Hold the front page: Judi Dench cartwheels across the Royal Shakespeare Company mainstage into the wings in “Merry Wives — The Musical.” Actually, she doesn’t. It’s a stunt double, but Dench raises a huge laugh staggering back on as if she really did it. It’s the second-funniest moment in the show. The first is when she totters on to be confronted by Stephen Brimson Lewis’ high-perspective Tudor-style set and looks startled to see herself taller than a house. Unfortunately, when the highpoints of a comedy musical are two incidental, off-text sight gags — deliciously played though they are — something is awry.
Taking Shakespeare’s slightest and silliest comedy and adding music is not only a fine idea in principle but one that’s often worked in practice, most famously in Verdi’s crowning achievement, “Falstaff.” But where Rodgers & Hart made a musical winner out of “The Comedy of Errors” with “The Boys From Syracuse” by fully refashioning both text and tone, adaptor-director Gregory Doran keeps as much of Shakespeare as he can in “Merry Wives.” He even fleshes out the role of Mistress Quickly for Dench by bringing in material from earlier Falstaff plays.
At the same time, Doran and the creative team add 20 musical numbers in almost as many styles. The pastiche pile-up runs from sticky power ballads — given an Andrew Lloyd Webber twang by ceaseless upward inflections from Martin Crewes (late of London’s “The Woman in White”) as young lover Fenton — to extended Gilbert & Sullivan-esque ensemble numbers, as in the sung-through scene in which the wives trick Falstaff (Simon Callow) into a laundry basket.
And then there’s the tango for the men, a tap routine, an arch wives’ duet that sounds like an outtake from Bernstein’s “Candide,” a brooding song of threat that’s straight out of Kurt Weill and a sub-Susan Stroman sequence with everyone bashing pots and pans in an effort to cook up a hoedown.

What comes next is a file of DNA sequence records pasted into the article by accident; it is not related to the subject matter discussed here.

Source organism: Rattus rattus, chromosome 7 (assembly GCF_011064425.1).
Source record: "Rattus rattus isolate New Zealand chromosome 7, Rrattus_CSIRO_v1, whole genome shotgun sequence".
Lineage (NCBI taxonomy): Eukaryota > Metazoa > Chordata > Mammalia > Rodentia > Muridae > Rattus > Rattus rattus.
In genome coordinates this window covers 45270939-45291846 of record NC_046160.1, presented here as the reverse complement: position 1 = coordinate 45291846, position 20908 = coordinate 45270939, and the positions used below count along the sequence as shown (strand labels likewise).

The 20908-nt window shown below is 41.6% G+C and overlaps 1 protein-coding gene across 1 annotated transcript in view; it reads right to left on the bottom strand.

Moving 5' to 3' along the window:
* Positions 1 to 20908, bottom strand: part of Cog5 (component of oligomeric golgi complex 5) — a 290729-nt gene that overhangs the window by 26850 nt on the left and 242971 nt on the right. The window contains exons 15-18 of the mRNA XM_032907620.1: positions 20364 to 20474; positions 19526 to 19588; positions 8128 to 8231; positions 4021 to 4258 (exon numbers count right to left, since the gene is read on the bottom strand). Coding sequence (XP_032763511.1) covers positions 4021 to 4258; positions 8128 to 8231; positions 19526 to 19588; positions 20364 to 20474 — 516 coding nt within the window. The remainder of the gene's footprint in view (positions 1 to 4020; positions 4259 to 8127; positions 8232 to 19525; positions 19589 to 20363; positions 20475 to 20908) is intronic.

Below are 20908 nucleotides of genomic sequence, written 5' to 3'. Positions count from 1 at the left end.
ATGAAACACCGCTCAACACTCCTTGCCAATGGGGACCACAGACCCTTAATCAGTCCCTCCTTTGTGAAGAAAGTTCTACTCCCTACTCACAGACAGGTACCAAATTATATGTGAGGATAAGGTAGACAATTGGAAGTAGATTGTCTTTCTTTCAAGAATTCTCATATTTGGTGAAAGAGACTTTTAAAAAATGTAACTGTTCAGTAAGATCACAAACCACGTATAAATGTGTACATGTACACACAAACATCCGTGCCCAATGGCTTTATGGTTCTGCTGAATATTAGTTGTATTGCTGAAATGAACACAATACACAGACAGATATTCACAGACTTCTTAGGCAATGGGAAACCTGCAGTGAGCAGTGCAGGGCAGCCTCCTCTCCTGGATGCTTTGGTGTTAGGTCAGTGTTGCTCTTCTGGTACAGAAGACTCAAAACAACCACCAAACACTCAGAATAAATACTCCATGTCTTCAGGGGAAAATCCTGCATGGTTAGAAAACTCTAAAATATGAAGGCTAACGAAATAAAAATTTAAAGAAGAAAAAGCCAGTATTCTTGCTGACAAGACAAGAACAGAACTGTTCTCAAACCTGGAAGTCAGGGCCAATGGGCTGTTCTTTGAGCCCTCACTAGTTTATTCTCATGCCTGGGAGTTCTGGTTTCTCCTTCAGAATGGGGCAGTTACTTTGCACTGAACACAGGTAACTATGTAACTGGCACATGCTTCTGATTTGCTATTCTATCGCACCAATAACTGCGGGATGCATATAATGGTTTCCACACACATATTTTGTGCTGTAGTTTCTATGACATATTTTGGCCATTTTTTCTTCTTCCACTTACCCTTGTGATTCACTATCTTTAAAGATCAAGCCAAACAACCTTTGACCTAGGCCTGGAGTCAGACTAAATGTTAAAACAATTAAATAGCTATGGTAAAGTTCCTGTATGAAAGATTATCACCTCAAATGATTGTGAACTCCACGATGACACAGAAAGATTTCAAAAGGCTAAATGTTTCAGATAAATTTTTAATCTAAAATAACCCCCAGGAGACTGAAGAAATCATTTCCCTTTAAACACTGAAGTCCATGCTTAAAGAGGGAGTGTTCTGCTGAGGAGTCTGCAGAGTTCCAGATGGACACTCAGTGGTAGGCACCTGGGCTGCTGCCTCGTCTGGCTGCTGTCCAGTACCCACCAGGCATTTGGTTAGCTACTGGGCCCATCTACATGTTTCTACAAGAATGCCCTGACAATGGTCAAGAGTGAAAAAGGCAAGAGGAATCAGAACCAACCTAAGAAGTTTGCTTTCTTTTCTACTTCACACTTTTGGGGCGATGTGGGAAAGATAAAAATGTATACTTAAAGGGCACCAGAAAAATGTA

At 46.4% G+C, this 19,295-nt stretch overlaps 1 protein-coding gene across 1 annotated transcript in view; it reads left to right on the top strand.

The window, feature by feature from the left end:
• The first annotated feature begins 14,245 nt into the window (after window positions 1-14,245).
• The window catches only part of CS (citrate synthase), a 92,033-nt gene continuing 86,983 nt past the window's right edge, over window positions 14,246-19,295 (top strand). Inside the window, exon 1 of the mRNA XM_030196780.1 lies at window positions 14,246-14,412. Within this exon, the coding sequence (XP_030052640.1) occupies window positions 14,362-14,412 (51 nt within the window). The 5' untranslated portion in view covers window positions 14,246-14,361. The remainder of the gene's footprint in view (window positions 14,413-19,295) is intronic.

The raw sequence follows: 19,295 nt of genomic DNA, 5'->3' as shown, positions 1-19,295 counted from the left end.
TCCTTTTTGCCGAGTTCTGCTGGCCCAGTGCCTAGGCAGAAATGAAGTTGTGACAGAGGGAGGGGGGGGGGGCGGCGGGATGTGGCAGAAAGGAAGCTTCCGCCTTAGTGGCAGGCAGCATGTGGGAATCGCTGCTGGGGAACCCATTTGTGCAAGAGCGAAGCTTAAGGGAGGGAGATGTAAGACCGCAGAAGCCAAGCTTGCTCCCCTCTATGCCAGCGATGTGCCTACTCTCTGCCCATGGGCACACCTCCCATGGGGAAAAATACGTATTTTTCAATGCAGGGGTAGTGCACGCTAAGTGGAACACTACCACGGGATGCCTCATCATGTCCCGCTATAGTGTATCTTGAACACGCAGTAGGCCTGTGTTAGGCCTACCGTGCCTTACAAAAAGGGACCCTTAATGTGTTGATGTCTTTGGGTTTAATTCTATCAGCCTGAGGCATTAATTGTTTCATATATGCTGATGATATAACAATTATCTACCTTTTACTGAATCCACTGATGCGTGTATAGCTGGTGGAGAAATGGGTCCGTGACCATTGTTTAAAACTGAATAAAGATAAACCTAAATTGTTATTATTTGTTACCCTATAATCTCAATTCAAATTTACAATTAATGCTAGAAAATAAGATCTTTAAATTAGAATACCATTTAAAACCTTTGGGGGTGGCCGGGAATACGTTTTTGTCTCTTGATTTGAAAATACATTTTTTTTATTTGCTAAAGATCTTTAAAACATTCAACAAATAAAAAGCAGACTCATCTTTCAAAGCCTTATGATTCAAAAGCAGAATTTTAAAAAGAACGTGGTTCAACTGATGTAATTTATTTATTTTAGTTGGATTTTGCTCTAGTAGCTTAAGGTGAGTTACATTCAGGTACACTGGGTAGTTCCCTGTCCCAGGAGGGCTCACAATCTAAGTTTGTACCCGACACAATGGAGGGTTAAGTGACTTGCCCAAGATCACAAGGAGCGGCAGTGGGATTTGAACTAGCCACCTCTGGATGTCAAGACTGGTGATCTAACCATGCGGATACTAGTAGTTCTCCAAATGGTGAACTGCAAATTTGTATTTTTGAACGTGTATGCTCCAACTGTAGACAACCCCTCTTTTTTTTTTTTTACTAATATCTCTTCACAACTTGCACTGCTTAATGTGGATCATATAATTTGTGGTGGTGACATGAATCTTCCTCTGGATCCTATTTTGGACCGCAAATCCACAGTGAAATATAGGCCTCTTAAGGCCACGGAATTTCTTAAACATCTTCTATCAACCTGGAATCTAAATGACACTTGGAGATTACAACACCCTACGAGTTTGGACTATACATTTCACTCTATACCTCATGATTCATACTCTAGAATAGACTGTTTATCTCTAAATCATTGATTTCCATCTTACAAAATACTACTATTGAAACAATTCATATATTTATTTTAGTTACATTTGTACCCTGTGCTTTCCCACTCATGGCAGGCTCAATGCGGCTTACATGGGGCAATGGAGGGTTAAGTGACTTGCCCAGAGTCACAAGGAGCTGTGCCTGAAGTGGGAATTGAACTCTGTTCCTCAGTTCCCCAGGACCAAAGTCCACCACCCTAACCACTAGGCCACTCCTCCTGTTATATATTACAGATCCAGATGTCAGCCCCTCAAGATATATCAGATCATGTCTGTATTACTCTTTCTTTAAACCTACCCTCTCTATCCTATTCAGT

The 15-member band runs to flugelhorn, accordion and double percussion, conjuring an astonishing array of colors and proving composer Paul Englishby is a superb orchestrator. However, his songs lack audible shape, beholden as they are to rambling lyrics by Ranjit Bolt, better known as a highly skilled translator.
For all the occasional flashes of wit, too many of the songs descend into sung plot. Together with a sound design that turns muddy once there are more than two voices, they’re hard to take in, let alone sing. And although the romp-like production clearly isn’t aiming for through-composed stylistic unity, so many extreme changes of gear drain the show of any attempt at cumulative rhythm.
That problem is exacerbated by the design. Picture-book Elizabethan houses are flown in and out, but they create overly long, flaccid transitions. A late domestic fireside scene of reconciliation between the husbands and wives has a warm glow as well as the best, most touching song, in which Alistair McGowan’s jealous Ford begs forgiveness. But it points up the lack of sustained atmosphere.
The striking costumes, meanwhile, are more Elizabeth II. Exquisitely decked out in the post-war New Look — all cinched waists, full skirts and pert millinery — Haydn Gwynne and Alexandra Gilbreath have a whale of a time preening and plotting revenge on Falstaff. But they’re surrounded by a potpourri of looks from doublet and hose to a punk-like Mohican haircut, plus a forest finale out of “The Nightmare Before Christmas.”
The actors try to inject energy into Doran’s strained production. Without going over the top — not a phrase applicable to every cast member — Paul Chahidi gloriously mangles the language as a furious, heavily accented French Dr. Caius. And Brendan O’Hea, unrecognizable in big hair and camp swashbuckling garb (think Jack Sparrow), breathes touching life into Pistol.
As for the leads, Dench mines her material for truth and Callow battles gamely with the demands of the score from beneath an outsize fatsuit. Neither of them, alas, truly convinces auds that they wouldn’t be a whole lot happier doing the original play.
The company is aiming to bring the show to London in 2007. Dench’s presence will ensure ticket sales, but when everyone lustily belts out the country-and-western title song — “Merry wives, merry wives/Sugar and spice and honeydew/Merry wives, merry wives/Coming soon to a town near you” — it feels, well, overly ambitious.